‘Again, that is going to play out in many, many ways.’

Sunrise host David Koch (pictured left) asked Treasurer Josh Frydenberg (right) if that was a recession was possible. Should the lockdowns linger on beyond September, there is the potential for the economy to shrink again in the December quarter, covering October, November and the Christmas shopping month

Sunrise host David Koch (pictured left) asked Treasurer Josh Frydenberg (right) if that was a recession was possible. Should the lockdowns linger on beyond September, there is the potential for the economy to shrink again in the December quarter, covering October, November and the Christmas shopping month

NSW Premier Gladys Berejiklian on Thursday was unable to say how many days of zero cases of community infection in Sydney would be needed before the lockdown is lifted, even though it’s due to end on July 30.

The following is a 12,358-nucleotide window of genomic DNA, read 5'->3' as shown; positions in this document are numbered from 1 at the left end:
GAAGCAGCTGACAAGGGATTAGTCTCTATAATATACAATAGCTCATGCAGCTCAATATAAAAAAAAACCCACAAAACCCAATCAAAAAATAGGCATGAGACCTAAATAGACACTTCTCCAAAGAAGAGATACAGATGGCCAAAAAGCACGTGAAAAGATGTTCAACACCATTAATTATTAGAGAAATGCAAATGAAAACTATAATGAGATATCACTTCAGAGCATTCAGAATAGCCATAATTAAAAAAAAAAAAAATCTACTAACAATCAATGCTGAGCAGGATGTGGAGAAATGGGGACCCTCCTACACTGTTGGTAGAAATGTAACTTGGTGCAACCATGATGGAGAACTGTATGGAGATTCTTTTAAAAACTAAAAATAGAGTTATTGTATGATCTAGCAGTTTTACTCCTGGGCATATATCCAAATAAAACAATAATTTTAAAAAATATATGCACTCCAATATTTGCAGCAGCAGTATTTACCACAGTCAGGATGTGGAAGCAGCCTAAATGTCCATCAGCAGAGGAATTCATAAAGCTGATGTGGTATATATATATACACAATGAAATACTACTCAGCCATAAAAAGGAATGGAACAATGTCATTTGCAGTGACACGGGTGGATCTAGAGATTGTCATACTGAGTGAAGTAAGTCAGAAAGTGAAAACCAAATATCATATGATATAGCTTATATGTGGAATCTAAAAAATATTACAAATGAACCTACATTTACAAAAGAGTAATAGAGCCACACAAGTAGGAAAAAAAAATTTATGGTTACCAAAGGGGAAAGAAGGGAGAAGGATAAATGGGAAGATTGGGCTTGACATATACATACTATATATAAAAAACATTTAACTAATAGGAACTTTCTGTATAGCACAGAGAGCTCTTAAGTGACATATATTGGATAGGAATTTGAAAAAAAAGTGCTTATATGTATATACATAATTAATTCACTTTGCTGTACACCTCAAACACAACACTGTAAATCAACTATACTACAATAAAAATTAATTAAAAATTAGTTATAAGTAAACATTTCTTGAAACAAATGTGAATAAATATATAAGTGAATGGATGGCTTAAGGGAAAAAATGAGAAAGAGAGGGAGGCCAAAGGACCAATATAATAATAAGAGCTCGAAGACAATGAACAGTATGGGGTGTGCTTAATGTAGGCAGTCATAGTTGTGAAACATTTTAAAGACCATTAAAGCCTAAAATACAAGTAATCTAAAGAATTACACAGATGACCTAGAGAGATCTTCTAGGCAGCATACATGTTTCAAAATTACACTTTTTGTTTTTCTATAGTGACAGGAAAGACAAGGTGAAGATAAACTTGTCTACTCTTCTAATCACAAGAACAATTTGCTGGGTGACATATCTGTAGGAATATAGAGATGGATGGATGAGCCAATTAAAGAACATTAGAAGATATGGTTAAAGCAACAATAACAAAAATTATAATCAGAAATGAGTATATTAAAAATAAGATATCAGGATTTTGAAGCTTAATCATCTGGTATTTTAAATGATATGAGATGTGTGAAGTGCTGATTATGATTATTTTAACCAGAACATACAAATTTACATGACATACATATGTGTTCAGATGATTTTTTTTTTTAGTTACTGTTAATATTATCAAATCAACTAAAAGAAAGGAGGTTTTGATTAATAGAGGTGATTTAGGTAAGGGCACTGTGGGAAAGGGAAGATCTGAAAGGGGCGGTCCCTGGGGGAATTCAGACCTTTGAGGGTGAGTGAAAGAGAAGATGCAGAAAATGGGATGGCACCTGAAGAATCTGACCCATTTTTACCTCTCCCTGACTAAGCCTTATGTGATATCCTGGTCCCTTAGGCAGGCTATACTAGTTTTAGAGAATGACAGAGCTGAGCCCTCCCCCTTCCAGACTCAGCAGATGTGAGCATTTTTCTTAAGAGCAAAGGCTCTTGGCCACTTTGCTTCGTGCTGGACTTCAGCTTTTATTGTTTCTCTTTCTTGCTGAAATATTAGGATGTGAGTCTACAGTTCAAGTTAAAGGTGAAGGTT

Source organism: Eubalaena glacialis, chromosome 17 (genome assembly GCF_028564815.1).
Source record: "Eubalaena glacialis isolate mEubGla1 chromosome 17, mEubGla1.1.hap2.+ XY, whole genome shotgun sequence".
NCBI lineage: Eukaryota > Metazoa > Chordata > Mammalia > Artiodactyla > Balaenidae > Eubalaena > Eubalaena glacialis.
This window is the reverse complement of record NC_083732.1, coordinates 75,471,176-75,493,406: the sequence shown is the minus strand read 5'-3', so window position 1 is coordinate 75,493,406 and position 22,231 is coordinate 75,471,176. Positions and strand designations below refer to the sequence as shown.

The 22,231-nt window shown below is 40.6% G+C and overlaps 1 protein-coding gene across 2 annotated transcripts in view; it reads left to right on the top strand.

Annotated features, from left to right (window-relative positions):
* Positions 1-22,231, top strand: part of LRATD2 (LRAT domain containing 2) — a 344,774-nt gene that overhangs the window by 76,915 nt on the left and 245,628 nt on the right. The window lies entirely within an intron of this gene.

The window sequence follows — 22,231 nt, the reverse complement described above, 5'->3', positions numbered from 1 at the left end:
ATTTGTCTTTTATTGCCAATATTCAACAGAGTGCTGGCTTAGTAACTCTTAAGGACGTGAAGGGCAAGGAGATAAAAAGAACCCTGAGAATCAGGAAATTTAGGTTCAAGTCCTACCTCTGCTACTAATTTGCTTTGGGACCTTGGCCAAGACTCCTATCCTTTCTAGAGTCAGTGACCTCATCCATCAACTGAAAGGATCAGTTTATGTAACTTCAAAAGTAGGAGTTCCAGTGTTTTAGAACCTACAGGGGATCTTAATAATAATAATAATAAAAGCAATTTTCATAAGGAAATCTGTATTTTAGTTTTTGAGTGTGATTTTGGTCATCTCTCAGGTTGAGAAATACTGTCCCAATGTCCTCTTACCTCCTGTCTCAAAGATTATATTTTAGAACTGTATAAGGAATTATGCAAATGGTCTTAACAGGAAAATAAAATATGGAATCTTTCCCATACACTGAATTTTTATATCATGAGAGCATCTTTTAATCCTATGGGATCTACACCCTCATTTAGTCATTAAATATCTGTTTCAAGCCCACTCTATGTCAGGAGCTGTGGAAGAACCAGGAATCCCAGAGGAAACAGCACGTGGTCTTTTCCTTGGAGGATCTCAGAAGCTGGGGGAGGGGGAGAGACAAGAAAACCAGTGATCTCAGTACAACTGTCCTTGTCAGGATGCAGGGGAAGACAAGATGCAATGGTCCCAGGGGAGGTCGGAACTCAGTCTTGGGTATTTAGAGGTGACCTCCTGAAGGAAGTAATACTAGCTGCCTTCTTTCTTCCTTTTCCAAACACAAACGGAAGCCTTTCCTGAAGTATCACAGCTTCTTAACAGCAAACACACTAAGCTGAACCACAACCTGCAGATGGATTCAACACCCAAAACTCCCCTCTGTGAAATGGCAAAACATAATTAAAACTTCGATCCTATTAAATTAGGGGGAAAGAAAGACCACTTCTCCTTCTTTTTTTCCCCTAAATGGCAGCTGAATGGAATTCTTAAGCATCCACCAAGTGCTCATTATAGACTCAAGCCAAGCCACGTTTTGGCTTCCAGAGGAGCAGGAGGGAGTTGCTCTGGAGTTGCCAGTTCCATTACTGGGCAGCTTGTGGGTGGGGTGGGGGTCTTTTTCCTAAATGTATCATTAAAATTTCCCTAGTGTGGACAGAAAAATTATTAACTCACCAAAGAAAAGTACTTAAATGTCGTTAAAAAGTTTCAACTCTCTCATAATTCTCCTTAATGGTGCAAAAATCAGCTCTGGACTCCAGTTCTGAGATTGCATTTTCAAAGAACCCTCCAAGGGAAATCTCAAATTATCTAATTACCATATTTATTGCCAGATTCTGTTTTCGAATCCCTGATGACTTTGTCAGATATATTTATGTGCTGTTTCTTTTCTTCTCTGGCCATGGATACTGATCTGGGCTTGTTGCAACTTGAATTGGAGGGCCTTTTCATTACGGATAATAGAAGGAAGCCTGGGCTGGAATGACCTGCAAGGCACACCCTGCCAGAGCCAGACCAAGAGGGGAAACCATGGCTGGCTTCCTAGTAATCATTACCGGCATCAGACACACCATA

‘I never want to delve into the hypotheticals,’ she said. 

‘Numbers may continue to be going up.’

NSW experienced its worst day of the Indian Delta strain with 124 new cases 48 of those infectious in the community.

University of South Australia epidemiologist Professor Adrian Esterman told Sunrise that Sydney was likely to be in lockdown until September because cases haven’t plateaued after five weeks, and it would take at least another five weeks to get close to zero community transmission.

But he conceded the virus would not completely go away, even as more effective vaccines were developed in the future.

This would spark a technical recession and see Australia suffer recessions in consecutive calendar years for the first time since the early 1980s, following the downturn of early 2020 sparked by the national Covid lockdowns (pictured are dog walkers in Melbourne on Thursday)

This would spark a technical recession and see Australia suffer recessions in consecutive calendar years for the first time since the early 1980s, following the downturn of early 2020 sparked by the national Covid lockdowns (pictured are dog walkers in Melbourne on Thursday)

While Australia’s jobless rate in June fell to a decade-low of 4.9 per cent, unemployment is set to rise in July.